Around the holidays sales started to spike from overseas customers in Europe, particularly in Spain. This year he has focused his online marketing not only in Europe, but also Australia and Brazil, as each country is known for its beach culture.
"We are trying to get an imprint there before our competitors," said Jackson.
He now employs a full-time publicist and casting director and is bringing on a brand ambassador "to engage buyers at different trade shows with an eye toward increasing sales," said Jackson, who is also rebranding his ownership of the company under just his first and middle name. (For instance, his twitter account is @brennonlamar.)
No overnight success
His company, however, was no overnight success. After moving to southern California in July 2014 from Houston â€" his parents worked in the oil industry and moved the family around the globe when he was growing up â€" Jackson spent $25,000 in savings on his first stab at launching his brand, whose name derives from his hope people will be overjoyed by seeing men in his swimwear.
But he paid an unscrupulous vendor in India to produce his bathing trunk designs, and when the finished product arrived, it was of such poor quality as to be unsellable. He ended up donating the trunks to local organizations that teach young adults how to swim.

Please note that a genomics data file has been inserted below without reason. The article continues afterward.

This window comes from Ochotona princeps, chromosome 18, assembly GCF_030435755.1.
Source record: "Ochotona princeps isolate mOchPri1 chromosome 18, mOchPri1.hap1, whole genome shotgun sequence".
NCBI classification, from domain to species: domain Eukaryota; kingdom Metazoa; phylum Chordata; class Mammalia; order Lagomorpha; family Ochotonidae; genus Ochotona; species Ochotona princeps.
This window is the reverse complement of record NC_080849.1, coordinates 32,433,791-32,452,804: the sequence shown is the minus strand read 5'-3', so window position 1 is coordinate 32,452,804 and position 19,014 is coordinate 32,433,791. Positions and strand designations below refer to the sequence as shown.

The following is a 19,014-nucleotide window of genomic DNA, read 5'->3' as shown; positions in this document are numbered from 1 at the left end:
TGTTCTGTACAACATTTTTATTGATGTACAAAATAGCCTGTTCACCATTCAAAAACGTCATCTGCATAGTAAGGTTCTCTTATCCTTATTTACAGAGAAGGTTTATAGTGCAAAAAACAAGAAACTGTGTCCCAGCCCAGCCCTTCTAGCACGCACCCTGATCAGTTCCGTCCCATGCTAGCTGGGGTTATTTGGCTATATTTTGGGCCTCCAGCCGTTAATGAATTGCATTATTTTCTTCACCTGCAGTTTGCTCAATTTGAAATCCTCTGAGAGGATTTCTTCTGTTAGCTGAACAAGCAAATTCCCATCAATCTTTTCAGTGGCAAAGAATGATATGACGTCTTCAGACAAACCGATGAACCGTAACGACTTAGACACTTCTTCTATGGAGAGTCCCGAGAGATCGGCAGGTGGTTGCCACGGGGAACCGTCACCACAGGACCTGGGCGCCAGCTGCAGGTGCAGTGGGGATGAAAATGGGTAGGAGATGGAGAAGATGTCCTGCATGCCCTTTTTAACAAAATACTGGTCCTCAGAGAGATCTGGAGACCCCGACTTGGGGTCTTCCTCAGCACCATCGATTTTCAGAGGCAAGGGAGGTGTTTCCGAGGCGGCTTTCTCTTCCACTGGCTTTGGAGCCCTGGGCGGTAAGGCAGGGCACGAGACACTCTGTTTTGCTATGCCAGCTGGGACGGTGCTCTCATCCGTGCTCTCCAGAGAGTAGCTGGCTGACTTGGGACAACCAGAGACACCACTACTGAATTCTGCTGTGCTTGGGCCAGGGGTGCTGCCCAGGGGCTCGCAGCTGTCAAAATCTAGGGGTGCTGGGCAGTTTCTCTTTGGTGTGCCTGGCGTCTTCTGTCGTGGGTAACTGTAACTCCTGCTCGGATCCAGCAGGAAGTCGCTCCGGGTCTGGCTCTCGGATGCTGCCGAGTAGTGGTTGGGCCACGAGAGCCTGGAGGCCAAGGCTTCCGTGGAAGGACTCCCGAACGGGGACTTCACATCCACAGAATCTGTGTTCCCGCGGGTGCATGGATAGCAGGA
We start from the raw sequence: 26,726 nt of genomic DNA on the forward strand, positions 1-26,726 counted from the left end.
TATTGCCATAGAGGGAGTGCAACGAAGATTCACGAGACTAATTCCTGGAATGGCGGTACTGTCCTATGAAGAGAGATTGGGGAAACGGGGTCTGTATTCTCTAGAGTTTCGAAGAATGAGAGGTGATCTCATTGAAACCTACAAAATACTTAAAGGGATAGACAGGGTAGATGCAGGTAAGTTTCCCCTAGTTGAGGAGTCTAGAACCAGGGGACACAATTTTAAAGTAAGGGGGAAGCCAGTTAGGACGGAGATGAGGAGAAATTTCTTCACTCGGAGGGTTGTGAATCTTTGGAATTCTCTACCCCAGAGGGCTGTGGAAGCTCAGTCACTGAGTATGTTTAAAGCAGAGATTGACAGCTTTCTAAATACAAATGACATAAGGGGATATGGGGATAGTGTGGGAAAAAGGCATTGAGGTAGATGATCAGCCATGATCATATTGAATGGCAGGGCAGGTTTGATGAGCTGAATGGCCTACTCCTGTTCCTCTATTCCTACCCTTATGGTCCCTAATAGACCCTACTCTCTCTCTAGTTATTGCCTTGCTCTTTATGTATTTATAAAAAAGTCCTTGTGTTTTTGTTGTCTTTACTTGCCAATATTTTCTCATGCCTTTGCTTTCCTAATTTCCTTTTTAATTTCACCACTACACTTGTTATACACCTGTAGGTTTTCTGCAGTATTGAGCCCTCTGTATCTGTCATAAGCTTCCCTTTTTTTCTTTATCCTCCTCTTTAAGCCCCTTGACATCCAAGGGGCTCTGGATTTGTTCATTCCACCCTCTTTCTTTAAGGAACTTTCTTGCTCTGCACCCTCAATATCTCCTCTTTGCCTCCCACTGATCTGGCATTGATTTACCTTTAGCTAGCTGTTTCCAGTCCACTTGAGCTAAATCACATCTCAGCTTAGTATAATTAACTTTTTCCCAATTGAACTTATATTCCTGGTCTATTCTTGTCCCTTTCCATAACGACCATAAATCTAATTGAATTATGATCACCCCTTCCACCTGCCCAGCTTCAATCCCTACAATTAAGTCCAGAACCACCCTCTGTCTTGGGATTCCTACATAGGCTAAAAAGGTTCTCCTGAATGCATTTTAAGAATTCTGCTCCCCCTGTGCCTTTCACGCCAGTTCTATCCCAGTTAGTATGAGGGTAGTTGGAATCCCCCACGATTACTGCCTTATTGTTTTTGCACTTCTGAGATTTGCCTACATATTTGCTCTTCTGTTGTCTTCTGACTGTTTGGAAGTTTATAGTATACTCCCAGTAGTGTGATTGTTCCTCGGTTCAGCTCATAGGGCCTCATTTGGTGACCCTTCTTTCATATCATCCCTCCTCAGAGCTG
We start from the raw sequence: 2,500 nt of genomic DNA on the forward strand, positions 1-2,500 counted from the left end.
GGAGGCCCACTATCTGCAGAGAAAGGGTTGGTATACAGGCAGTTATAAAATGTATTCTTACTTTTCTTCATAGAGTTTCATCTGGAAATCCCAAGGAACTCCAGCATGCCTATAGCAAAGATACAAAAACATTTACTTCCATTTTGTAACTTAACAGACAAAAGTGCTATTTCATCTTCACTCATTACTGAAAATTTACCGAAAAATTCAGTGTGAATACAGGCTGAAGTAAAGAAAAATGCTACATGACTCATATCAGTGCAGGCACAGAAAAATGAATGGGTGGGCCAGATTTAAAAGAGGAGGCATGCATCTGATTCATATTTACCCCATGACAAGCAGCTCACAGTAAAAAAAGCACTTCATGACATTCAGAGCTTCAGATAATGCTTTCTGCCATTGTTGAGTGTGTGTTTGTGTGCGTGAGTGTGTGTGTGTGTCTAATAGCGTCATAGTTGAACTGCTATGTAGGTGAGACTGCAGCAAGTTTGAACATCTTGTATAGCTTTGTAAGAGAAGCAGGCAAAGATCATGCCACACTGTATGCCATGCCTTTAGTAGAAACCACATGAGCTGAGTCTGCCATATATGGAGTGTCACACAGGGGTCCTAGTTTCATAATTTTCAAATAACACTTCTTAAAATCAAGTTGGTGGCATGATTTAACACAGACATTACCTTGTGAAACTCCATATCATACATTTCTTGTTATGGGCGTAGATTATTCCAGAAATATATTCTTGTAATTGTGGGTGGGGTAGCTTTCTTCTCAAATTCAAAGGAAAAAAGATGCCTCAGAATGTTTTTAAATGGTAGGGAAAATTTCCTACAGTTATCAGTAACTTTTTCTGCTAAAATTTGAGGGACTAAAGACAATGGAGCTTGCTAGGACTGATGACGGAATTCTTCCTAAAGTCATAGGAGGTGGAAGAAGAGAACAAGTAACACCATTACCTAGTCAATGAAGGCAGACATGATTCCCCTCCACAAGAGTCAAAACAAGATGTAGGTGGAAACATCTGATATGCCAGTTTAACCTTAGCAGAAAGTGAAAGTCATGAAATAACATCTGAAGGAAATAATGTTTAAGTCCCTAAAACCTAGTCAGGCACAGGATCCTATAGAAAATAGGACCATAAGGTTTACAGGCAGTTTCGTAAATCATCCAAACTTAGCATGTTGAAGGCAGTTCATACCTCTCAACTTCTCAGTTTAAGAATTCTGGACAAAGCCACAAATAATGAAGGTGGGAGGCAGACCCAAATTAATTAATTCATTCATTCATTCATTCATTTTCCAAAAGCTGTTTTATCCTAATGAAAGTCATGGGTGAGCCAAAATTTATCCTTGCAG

Unable to recoup his money, as the vendor stopped communicating with him, Jackson spent several months depressed. Then the 2015 beach season arrived, and once again, Jackson hated the swimwear he was finding at stores.
"At that point the flame was reignited, and I decided to pursue it again. I had to get creative," he recalled, since he was low on cash.
He found a new vendor, this one with an office in Dallas, that he could visit, ordered samples of his designs to inspect, used those to create a marketing campaign, and structured a payment plan where he didn't have to come up with all of the money at once. And he sought to address one of the biggest complaints men voice about their bathing suits, that they chafe them.
"That comes from people using the mesh liner," said Jackson. "One of the upgrades I made is our liners are cotton, just like underwear, so you don't have to worry about chafing."
With the success of his bathing suits, Jackson is now expanding the Eyegasmic line to include underwear, which should debut in the fall. Going forward, he plans to roll out a new underwear collection for fall and winter and new swimwear designs for spring and summer.